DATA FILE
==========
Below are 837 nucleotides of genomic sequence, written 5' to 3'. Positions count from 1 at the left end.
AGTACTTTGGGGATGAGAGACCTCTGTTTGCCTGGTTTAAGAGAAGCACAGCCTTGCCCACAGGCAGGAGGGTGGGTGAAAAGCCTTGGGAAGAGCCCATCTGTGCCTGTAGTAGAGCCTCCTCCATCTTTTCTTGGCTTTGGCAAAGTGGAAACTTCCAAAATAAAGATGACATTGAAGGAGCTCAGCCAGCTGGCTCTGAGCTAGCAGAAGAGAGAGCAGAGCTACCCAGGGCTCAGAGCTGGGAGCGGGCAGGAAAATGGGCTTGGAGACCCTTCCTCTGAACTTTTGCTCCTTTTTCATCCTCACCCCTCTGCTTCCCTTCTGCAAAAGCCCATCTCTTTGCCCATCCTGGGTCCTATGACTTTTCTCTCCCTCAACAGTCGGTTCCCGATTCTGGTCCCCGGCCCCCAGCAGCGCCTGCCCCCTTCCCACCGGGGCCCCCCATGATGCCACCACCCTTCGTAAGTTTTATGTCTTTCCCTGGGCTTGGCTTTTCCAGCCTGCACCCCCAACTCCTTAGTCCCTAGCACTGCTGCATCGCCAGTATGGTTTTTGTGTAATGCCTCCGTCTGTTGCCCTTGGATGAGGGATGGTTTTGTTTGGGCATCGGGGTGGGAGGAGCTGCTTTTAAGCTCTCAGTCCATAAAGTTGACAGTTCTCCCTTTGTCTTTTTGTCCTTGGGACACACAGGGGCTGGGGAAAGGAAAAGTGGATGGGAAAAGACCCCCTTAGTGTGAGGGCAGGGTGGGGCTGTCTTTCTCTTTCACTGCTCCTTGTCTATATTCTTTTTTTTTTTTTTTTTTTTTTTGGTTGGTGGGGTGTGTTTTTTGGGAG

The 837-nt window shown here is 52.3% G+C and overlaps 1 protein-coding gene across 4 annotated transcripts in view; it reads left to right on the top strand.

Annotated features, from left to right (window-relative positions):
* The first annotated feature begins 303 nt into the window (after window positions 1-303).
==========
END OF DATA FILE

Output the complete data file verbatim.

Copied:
Below are 837 nucleotides of genomic sequence, written 5' to 3'. Positions count from 1 at the left end.
AGTACTTTGGGGATGAGAGACCTCTGTTTGCCTGGTTTAAGAGAAGCACAGCCTTGCCCACAGGCAGGAGGGTGGGTGAAAAGCCTTGGGAAGAGCCCATCTGTGCCTGTAGTAGAGCCTCCTCCATCTTTTCTTGGCTTTGGCAAAGTGGAAACTTCCAAAATAAAGATGACATTGAAGGAGCTCAGCCAGCTGGCTCTGAGCTAGCAGAAGAGAGAGCAGAGCTACCCAGGGCTCAGAGCTGGGAGCGGGCAGGAAAATGGGCTTGGAGACCCTTCCTCTGAACTTTTGCTCCTTTTTCATCCTCACCCCTCTGCTTCCCTTCTGCAAAAGCCCATCTCTTTGCCCATCCTGGGTCCTATGACTTTTCTCTCCCTCAACAGTCGGTTCCCGATTCTGGTCCCCGGCCCCCAGCAGCGCCTGCCCCCTTCCCACCGGGGCCCCCCATGATGCCACCACCCTTCGTAAGTTTTATGTCTTTCCCTGGGCTTGGCTTTTCCAGCCTGCACCCCCAACTCCTTAGTCCCTAGCACTGCTGCATCGCCAGTATGGTTTTTGTGTAATGCCTCCGTCTGTTGCCCTTGGATGAGGGATGGTTTTGTTTGGGCATCGGGGTGGGAGGAGCTGCTTTTAAGCTCTCAGTCCATAAAGTTGACAGTTCTCCCTTTGTCTTTTTGTCCTTGGGACACACAGGGGCTGGGGAAAGGAAAAGTGGATGGGAAAAGACCCCCTTAGTGTGAGGGCAGGGTGGGGCTGTCTTTCTCTTTCACTGCTCCTTGTCTATATTCTTTTTTTTTTTTTTTTTTTTTTTGGTTGGTGGGGTGTGTTTTTTGGGAG

The 837-nt window shown here is 52.3% G+C and overlaps 1 protein-coding gene across 4 annotated transcripts in view; it reads left to right on the top strand.

Annotated features, from left to right (window-relative positions):
* The first annotated feature begins 303 nt into the window (after window positions 1-303).